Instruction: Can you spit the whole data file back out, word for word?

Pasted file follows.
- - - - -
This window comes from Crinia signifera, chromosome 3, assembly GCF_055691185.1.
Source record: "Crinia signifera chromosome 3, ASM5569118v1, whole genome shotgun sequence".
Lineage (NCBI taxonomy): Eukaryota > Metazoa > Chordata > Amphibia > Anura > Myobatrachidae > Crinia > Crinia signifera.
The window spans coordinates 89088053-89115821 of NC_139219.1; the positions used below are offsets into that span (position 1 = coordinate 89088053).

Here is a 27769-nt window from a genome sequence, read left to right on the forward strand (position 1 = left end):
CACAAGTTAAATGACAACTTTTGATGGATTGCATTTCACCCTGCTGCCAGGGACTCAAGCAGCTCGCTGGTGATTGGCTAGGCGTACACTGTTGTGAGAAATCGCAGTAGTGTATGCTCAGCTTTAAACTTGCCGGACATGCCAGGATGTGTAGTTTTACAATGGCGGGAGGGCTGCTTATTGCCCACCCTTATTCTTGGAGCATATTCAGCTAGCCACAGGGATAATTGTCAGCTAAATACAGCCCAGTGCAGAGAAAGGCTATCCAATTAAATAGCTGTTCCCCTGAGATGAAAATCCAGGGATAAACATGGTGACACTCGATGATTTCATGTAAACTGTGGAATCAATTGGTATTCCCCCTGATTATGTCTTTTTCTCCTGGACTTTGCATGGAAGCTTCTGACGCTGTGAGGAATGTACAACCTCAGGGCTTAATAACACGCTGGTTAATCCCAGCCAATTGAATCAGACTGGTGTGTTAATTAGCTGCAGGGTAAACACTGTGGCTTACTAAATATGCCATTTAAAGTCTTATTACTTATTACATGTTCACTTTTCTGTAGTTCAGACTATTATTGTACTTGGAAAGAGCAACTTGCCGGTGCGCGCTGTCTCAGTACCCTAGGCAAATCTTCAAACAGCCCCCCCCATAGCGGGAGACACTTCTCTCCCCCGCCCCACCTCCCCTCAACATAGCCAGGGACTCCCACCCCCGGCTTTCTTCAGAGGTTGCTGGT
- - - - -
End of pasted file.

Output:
This window comes from Crinia signifera, chromosome 3, assembly GCF_055691185.1.
Source record: "Crinia signifera chromosome 3, ASM5569118v1, whole genome shotgun sequence".
Lineage (NCBI taxonomy): Eukaryota > Metazoa > Chordata > Amphibia > Anura > Myobatrachidae > Crinia > Crinia signifera.
The window spans coordinates 89088053-89115821 of NC_139219.1; the positions used below are offsets into that span (position 1 = coordinate 89088053).

Here is a 27769-nt window from a genome sequence, read left to right on the forward strand (position 1 = left end):
CACAAGTTAAATGACAACTTTTGATGGATTGCATTTCACCCTGCTGCCAGGGACTCAAGCAGCTCGCTGGTGATTGGCTAGGCGTACACTGTTGTGAGAAATCGCAGTAGTGTATGCTCAGCTTTAAACTTGCCGGACATGCCAGGATGTGTAGTTTTACAATGGCGGGAGGGCTGCTTATTGCCCACCCTTATTCTTGGAGCATATTCAGCTAGCCACAGGGATAATTGTCAGCTAAATACAGCCCAGTGCAGAGAAAGGCTATCCAATTAAATAGCTGTTCCCCTGAGATGAAAATCCAGGGATAAACATGGTGACACTCGATGATTTCATGTAAACTGTGGAATCAATTGGTATTCCCCCTGATTATGTCTTTTTCTCCTGGACTTTGCATGGAAGCTTCTGACGCTGTGAGGAATGTACAACCTCAGGGCTTAATAACACGCTGGTTAATCCCAGCCAATTGAATCAGACTGGTGTGTTAATTAGCTGCAGGGTAAACACTGTGGCTTACTAAATATGCCATTTAAAGTCTTATTACTTATTACATGTTCACTTTTCTGTAGTTCAGACTATTATTGTACTTGGAAAGAGCAACTTGCCGGTGCGCGCTGTCTCAGTACCCTAGGCAAATCTTCAAACAGCCCCCCCCATAGCGGGAGACACTTCTCTCCCCCGCCCCACCTCCCCTCAACATAGCCAGGGACTCCCACCCCCGGCTTTCTTCAGAGGTTGCTGGT